FTC Investigating Mobile App Companies Over Kids' Data Collection

The Federal Trade Commission said Monday that it is
launching investigations of companies employing kids' mobile apps to see if
their policies have violated the FTC Act's prohibitions on unfair and deceptive
practices or the Children's Online Privacy Protection Act (COPPA).

Jessica Rich, associate director, FTC Division of Financial
Practices, would not say which companies those were, or how many.

The announcement of the investigations came in a press
conference announcing the results of a second FTC survey that found that app
stores and creators were not providing sufficient information and notice about
what information the apps were collecting, how it was being used, and with whom
it was being shared. That included interactive elements that allowed kids' info
to be shared or offered them products to buy.

The survey prompted the follow-up investigations to see if
any of the practices uncovered in the study actually violated any laws and
required enforcement actions.

"The results of the survey are disappointing," the
report concludes. "Industry appears to have made little or no progress in
improving its disclosures since the first kids' app survey was conducted, and
the new survey confirms that undisclosed sharing is occurring on a frequent

Rich said the report should light a fire under app
developers and stores' efforts to provide more and better info. That includes
the multistakeholder meetings involving FTC, the National Telecommunications &
Information Administration and industry are holding to try and come up with
voluntary codes of mobile app privacy conduct per an administration initiative
to establish a privacy bill of rights.

The FTC report was a follow-up to a February report
that was similarly critical, and Rich suggested it showed no improvement. She
said the FTC was planning a third report and said the second report should
"light a fire" under the industry to do a better job of informing
parents before the third report was conducted.

Asked whether any actual harm had resulted from the app
practices identified in the report, Rich said that kids received ads that was
not disclosed to parents, "which many parents don't like," and added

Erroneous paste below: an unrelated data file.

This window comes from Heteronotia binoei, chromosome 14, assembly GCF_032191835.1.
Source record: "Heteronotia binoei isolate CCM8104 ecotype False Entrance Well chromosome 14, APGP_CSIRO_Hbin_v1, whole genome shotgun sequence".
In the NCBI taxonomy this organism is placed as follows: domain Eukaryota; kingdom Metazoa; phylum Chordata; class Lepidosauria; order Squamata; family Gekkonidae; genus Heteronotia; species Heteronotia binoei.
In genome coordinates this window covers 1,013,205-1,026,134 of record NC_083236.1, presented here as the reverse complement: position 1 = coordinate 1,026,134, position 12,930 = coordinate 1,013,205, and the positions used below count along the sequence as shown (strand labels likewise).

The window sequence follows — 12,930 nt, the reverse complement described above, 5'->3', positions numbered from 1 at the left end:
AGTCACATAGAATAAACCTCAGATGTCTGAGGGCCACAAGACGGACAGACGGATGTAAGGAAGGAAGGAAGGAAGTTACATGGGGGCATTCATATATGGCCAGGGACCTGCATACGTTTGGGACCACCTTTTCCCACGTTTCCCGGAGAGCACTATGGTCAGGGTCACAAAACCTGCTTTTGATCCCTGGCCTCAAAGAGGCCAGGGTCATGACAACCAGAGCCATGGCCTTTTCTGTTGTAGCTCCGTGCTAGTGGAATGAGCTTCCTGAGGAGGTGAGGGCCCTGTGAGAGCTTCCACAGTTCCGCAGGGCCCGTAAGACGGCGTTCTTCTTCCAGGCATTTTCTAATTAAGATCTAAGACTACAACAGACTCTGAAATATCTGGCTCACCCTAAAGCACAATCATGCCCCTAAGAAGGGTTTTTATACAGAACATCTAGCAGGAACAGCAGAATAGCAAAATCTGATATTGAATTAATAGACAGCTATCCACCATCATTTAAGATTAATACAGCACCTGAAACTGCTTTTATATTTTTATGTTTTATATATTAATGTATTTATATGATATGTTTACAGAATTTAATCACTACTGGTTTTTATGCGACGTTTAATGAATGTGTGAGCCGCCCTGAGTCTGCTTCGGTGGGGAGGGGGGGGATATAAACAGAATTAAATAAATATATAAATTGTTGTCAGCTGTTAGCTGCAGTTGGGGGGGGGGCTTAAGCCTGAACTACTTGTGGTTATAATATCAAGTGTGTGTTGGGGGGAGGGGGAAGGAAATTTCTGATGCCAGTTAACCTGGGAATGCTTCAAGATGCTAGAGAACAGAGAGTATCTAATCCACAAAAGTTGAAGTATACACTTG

there was "potential" for "great privacy concerns." Among
those were the sharing of phone numbers, geolocation information and device IDs,
all of which could be used to build extensive online profiles.

The FTC is expected soon to adopt changes to its enforcement
of COPPA that would include geolocation and personal identifiers as covered
under the act.

The study was based on a random selection of 200 apps from a
list of the top 480 apps from each of the two app stores, Apple and Google Play
(formerly Android).

Among the findings in the study, tabbed "Mobile
Apps for Kids: Disclosures Still Not Making the Grade"

Nearly 60% of the apps transmitted device IDs to the app
developer, ad networks, analytics firms or other third parties.
Only a fifth of the apps disclosed any information on their privacy practices.
58% of the apps contained advertising, while only 15% indicated that would be
the case before download.
22% of the apps had links to social networks, while only 9% disclosed that
17% contained ability to purchase virtual goods at prices up to $30.
"Although both stores provided certain indicators when an app contains
in-app purchasing capabilities," the study found, "these indicators
are not always prominent and, even if noticed, may be hard for many parents to

"This report reveals widespread disregard for
children's privacy rules," said American University professor Kathryn
Montgomery, who was instrumental in original children's online privacy
protection legislation. "In the rapidly growing children's mobile market,
companies are seizing on new ways to target children, unleashing a growing
arsenal of interactive techniques, including geo-location and use of personal
contact data.  It is clear that there is an urgent need for the FTC to
update its COPPA regulations and to engage in ongoing enforcement."

CTIA: The Wireless Association suggested that there were
privacy policies out there to be reviewed by parents and kids.

"While we have not had sufficient time to review the entire
FTC report, CTIA reaffirms its members' commitment to honoring and respecting
consumers' privacy and offering them a variety of safeguards. Those include
numerous built-in security features and the ability to better understand how to
manage their information that's shared through wireless devices and services.

"As the wireless industry remains dedicated to ensuring
users' privacy, it's important that wireless users, especially parents and
children, talk with each other about how wireless devices are being used, what
information is being accessed on them and to make themselves aware of the
privacy policies made available by wireless service providers, social networks
and apps. Families should also create appropriate rules for children's use of wireless
devices and services. Our website, GrowingWireless.com, can be a helpful
resource for parents and children to know how to be responsible and safe
wireless users."

John Eggerton

Contributing editor John Eggerton has been an editor and/or writer on media regulation, legislation and policy for over four decades, including covering the FCC, FTC, Congress, the major media trade associations, and the federal courts. In addition to Multichannel News and Broadcasting + Cable, his work has appeared in Radio World, TV Technology, TV Fax, This Week in Consumer Electronics, Variety and the Encyclopedia Britannica.